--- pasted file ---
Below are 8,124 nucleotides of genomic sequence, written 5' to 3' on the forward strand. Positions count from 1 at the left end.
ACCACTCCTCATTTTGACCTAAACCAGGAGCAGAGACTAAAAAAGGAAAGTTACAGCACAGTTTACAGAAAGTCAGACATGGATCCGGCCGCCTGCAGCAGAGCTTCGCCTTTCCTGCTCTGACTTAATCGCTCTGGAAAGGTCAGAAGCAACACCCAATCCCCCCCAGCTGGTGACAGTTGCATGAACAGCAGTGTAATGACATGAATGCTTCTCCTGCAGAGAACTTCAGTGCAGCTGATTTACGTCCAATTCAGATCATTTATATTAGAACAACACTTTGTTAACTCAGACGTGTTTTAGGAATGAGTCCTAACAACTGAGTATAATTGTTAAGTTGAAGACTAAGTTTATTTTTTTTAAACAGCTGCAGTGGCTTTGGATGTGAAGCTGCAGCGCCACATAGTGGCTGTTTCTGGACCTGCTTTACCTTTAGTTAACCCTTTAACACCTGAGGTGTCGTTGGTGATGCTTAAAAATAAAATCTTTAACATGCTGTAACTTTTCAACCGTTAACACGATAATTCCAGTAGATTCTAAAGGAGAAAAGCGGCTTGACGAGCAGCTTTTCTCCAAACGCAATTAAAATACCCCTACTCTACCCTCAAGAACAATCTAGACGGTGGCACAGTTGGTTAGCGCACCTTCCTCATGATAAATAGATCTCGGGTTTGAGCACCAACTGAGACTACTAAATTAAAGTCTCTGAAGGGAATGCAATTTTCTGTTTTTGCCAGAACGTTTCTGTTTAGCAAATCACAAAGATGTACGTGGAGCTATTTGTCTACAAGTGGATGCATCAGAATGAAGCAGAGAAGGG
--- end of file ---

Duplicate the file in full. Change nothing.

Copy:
Below are 8,124 nucleotides of genomic sequence, written 5' to 3' on the forward strand. Positions count from 1 at the left end.
ACCACTCCTCATTTTGACCTAAACCAGGAGCAGAGACTAAAAAAGGAAAGTTACAGCACAGTTTACAGAAAGTCAGACATGGATCCGGCCGCCTGCAGCAGAGCTTCGCCTTTCCTGCTCTGACTTAATCGCTCTGGAAAGGTCAGAAGCAACACCCAATCCCCCCCAGCTGGTGACAGTTGCATGAACAGCAGTGTAATGACATGAATGCTTCTCCTGCAGAGAACTTCAGTGCAGCTGATTTACGTCCAATTCAGATCATTTATATTAGAACAACACTTTGTTAACTCAGACGTGTTTTAGGAATGAGTCCTAACAACTGAGTATAATTGTTAAGTTGAAGACTAAGTTTATTTTTTTTAAACAGCTGCAGTGGCTTTGGATGTGAAGCTGCAGCGCCACATAGTGGCTGTTTCTGGACCTGCTTTACCTTTAGTTAACCCTTTAACACCTGAGGTGTCGTTGGTGATGCTTAAAAATAAAATCTTTAACATGCTGTAACTTTTCAACCGTTAACACGATAATTCCAGTAGATTCTAAAGGAGAAAAGCGGCTTGACGAGCAGCTTTTCTCCAAACGCAATTAAAATACCCCTACTCTACCCTCAAGAACAATCTAGACGGTGGCACAGTTGGTTAGCGCACCTTCCTCATGATAAATAGATCTCGGGTTTGAGCACCAACTGAGACTACTAAATTAAAGTCTCTGAAGGGAATGCAATTTTCTGTTTTTGCCAGAACGTTTCTGTTTAGCAAATCACAAAGATGTACGTGGAGCTATTTGTCTACAAGTGGATGCATCAGAATGAAGCAGAGAAGGG